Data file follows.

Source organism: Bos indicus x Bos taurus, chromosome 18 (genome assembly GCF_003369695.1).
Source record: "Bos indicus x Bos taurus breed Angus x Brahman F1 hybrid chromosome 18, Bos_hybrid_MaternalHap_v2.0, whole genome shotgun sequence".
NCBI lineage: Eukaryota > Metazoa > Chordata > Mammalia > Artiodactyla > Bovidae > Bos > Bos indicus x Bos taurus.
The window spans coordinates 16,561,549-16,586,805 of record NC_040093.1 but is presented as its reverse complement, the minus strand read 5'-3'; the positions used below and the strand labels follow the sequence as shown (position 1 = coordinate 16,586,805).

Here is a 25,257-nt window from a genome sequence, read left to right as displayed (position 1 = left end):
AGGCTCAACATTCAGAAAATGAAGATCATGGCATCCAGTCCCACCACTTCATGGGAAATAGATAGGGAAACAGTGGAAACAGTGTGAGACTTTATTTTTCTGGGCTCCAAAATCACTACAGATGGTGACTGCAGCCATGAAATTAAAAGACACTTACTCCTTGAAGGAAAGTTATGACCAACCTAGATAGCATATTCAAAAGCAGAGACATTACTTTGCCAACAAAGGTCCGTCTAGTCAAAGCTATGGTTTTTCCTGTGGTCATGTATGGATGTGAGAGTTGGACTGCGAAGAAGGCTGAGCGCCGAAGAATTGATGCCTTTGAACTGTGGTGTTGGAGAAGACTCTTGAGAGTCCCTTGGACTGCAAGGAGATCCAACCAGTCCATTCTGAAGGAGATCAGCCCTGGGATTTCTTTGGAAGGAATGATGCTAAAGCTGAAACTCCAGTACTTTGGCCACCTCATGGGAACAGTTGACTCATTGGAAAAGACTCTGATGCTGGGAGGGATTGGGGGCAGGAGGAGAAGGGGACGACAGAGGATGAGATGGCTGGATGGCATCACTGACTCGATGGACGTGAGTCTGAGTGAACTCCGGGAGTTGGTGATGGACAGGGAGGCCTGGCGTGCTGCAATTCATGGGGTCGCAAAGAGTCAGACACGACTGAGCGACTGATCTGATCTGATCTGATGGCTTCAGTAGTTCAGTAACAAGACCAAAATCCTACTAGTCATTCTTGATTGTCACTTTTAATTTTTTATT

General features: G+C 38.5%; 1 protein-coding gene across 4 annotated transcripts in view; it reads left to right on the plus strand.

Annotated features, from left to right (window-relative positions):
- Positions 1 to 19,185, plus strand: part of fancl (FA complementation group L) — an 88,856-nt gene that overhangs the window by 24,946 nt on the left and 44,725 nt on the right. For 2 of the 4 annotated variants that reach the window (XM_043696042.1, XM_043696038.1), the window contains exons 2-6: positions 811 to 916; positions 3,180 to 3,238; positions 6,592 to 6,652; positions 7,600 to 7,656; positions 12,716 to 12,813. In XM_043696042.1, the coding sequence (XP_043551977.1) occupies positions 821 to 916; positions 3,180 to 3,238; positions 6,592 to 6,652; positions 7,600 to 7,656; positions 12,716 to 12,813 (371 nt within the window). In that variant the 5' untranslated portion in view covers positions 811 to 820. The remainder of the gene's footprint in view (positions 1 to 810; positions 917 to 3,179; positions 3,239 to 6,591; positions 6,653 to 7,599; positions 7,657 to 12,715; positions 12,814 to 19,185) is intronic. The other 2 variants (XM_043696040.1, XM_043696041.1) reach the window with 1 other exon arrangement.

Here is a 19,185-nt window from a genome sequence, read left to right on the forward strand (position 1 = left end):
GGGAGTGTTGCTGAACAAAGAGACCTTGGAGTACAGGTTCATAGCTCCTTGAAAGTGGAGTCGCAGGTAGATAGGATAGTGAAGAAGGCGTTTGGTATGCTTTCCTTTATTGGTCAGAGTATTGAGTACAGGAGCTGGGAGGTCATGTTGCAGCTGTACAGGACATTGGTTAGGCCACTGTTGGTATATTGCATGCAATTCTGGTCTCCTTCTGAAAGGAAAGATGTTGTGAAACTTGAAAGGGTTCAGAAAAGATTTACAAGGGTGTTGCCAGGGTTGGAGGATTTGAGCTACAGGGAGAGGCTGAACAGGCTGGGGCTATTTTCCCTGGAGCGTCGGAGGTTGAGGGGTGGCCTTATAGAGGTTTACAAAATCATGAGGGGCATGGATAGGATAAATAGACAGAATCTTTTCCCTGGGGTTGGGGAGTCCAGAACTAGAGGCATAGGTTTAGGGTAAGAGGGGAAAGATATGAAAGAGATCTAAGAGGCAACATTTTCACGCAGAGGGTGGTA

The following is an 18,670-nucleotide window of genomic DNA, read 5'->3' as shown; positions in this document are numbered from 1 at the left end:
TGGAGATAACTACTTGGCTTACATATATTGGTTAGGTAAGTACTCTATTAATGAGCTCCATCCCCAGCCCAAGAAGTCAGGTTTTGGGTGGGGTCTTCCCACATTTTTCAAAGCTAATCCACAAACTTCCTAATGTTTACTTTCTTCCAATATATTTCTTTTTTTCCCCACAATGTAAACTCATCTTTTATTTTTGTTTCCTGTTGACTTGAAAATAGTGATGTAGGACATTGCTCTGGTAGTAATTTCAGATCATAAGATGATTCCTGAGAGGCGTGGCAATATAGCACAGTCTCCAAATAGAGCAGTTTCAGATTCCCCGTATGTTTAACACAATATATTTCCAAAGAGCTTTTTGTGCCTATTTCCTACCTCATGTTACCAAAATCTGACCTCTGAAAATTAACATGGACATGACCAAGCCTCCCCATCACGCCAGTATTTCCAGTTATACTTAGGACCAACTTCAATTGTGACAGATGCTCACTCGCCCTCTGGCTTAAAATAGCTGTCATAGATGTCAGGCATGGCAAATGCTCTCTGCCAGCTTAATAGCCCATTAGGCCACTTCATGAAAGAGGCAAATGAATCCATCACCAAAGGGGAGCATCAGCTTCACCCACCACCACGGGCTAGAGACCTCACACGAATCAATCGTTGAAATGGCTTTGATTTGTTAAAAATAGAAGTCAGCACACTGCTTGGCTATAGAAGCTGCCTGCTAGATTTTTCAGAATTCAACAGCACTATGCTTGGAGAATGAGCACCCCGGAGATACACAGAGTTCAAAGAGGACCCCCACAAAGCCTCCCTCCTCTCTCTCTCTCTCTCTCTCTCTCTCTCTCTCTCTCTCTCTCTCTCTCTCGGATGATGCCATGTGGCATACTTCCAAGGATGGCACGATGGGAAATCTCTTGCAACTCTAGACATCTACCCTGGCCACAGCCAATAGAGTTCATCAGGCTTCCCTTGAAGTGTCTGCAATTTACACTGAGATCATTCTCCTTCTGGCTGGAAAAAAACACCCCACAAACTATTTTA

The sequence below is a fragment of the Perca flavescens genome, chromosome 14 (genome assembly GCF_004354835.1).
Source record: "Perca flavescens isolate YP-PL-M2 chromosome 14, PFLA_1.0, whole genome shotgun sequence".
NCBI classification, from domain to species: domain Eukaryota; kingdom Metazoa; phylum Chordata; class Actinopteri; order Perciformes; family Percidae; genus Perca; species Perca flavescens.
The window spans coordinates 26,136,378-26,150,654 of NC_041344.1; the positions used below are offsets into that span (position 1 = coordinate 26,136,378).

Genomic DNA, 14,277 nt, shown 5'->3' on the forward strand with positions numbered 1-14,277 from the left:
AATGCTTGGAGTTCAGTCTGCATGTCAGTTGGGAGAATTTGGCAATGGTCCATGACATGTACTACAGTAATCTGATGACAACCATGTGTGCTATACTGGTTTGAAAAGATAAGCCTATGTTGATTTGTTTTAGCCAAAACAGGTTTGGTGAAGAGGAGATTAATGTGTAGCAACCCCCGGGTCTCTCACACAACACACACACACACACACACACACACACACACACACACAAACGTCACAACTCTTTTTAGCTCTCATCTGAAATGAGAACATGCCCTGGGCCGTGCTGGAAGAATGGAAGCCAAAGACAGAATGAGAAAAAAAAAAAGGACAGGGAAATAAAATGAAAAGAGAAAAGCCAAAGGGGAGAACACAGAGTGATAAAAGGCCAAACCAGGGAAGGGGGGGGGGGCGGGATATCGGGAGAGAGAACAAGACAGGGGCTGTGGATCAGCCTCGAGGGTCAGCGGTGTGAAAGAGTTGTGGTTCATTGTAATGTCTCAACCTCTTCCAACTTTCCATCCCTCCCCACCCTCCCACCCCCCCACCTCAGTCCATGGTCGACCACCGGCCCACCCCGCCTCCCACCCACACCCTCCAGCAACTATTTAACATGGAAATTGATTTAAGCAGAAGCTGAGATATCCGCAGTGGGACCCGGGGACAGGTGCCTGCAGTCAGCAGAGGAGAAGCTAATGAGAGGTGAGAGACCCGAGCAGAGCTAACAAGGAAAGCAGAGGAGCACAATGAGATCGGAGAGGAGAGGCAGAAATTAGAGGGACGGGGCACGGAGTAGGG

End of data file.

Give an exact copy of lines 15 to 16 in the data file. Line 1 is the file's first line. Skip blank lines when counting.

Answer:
Source record: "Perca flavescens isolate YP-PL-M2 chromosome 14, PFLA_1.0, whole genome shotgun sequence".
NCBI classification, from domain to species: domain Eukaryota; kingdom Metazoa; phylum Chordata; class Actinopteri; order Perciformes; family Percidae; genus Perca; species Perca flavescens.